For all intents and purposes, Jeffrey Goldberg at The Atlantic basically branded Glenn Beck an anti-Semite last week.
Here's an excerpt:
"It's become clear to me that the Fox commentator Glenn Beck has something of a Jewish problem. … This is a post about Beck's recent naming of nine people eight of them Jews as enemies of America and humanity. He calls these people prime contributors to the wait for it 'era of the big lie.'
"Beck has not crossed a certain line, by identifying his targets openly as Jewish. Nevertheless, this, to me, is a classic case of anti-Semitic dog-whistling. Beck is speaking to a certain constituency, and the thought has now crossed my mind that this constituency understands the clear implications of what Beck is saying."
Yesterday at VDARE.com, Steve Sailer fleshed out a point-by-point recap of Goldberg's reasoning and why it falls flat. The crescendo:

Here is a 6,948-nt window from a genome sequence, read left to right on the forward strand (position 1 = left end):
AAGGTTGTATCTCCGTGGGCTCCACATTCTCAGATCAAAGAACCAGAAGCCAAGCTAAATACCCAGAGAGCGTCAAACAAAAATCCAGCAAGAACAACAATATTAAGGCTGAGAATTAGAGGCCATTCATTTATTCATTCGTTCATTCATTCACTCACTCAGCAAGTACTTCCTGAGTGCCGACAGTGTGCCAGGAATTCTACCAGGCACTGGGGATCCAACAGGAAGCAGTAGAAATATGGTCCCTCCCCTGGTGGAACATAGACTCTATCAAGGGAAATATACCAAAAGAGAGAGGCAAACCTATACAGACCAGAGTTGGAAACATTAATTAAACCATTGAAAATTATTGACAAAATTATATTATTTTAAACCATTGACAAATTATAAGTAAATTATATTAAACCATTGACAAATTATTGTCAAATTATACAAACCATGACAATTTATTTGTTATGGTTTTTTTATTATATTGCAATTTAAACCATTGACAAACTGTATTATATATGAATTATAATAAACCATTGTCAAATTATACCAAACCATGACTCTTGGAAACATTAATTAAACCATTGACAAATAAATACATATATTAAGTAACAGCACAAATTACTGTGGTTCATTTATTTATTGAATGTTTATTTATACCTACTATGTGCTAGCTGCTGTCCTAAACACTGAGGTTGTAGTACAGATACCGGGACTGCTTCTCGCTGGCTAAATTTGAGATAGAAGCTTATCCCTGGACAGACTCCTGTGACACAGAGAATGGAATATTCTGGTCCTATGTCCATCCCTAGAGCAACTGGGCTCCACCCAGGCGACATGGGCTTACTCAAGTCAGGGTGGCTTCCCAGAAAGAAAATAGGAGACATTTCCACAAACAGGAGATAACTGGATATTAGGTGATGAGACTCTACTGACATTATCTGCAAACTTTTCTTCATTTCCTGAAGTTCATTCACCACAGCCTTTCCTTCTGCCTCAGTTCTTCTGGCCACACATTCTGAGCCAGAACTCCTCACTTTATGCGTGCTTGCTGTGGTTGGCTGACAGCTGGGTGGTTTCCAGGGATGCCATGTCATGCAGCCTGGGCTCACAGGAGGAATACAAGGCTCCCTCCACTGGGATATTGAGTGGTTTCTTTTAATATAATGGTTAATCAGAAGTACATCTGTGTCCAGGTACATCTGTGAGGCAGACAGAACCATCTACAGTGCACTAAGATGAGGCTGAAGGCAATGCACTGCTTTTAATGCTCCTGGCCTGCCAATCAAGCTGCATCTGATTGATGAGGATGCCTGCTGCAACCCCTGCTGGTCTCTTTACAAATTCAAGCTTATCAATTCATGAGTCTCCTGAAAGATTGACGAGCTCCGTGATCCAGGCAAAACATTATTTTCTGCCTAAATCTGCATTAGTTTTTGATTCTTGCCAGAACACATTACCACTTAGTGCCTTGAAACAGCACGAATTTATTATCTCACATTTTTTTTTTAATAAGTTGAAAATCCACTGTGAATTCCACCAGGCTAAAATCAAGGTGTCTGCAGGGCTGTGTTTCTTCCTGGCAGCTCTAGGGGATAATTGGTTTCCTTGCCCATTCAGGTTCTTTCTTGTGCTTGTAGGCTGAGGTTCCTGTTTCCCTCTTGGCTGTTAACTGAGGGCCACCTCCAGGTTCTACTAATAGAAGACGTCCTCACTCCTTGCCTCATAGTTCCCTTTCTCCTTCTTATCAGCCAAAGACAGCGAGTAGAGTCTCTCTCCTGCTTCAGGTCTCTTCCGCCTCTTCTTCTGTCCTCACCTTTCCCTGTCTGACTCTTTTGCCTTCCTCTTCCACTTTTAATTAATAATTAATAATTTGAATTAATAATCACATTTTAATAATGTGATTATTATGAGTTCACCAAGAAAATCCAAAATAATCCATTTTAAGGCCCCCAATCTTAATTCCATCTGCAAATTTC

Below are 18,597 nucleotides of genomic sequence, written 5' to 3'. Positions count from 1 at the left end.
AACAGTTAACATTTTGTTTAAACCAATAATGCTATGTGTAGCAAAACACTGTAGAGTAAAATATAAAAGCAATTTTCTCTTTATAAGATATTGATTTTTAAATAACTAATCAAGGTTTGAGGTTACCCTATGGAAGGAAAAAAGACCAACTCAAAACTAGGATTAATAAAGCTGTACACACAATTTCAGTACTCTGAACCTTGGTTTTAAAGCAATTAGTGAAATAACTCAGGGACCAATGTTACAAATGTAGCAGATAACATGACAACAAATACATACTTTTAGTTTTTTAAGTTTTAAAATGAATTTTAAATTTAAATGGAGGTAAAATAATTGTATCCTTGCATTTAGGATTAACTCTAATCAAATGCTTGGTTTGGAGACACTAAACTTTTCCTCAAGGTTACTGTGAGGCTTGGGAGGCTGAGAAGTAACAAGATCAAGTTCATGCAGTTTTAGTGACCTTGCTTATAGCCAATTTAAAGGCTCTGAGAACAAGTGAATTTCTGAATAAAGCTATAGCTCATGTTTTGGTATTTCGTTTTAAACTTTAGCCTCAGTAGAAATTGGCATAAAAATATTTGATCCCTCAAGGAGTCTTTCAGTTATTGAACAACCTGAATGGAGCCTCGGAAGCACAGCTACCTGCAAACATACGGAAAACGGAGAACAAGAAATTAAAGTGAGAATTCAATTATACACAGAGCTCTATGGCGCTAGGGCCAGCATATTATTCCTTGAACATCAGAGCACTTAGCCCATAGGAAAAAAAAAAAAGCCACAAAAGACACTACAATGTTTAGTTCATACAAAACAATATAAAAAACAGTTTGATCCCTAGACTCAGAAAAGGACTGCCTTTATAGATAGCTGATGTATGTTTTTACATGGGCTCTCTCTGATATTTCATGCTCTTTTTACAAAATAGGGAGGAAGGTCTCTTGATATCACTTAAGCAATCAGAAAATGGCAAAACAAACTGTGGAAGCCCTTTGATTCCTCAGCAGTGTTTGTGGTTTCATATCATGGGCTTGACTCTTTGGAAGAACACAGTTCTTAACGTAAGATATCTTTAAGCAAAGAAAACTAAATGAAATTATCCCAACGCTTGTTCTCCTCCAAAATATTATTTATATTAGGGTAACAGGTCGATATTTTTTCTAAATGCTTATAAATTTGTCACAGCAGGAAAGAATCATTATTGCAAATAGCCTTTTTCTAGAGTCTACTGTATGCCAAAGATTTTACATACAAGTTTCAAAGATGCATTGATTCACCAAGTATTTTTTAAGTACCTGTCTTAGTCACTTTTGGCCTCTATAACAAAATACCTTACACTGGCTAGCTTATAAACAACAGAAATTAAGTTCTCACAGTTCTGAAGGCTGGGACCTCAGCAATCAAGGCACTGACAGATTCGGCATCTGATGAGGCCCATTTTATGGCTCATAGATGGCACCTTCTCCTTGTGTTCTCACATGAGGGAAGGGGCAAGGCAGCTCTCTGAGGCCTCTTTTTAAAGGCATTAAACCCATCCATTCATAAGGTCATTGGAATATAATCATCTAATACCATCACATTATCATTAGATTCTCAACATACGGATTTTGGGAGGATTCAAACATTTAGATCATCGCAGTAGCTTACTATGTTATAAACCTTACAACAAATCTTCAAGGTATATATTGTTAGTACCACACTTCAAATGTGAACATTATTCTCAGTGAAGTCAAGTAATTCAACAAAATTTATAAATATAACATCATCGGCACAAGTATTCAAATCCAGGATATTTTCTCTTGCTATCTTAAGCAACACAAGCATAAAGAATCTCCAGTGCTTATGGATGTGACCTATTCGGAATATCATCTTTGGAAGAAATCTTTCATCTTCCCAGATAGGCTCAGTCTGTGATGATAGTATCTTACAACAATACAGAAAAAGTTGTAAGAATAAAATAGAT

"What really happened was that on January 13, 2011, as he does on every single weekday, Beck put on his professorial-looking glasses and went off on one of his televised rambles through history. Resnikoff decided that Beck had insulted nine people the night before, of whom eight were Jewish.
"What are the odds?!?21 comments on this story
"Well, the laws of probability suggest that over the many scores of shows that Beck has done over the years, the probability that one single show would feature a high proportion of Jews is awfully high.
"In other words, there's no story here."
Other Beck news:
Beck has a new self-help book out, "The 7."
He appeared on NBC's Today show this past Wednesday to promote said book.
Yesterday, Beck was high-fiving himself for correctly predicting Keith Olbermann's sudden departure from MSNBC.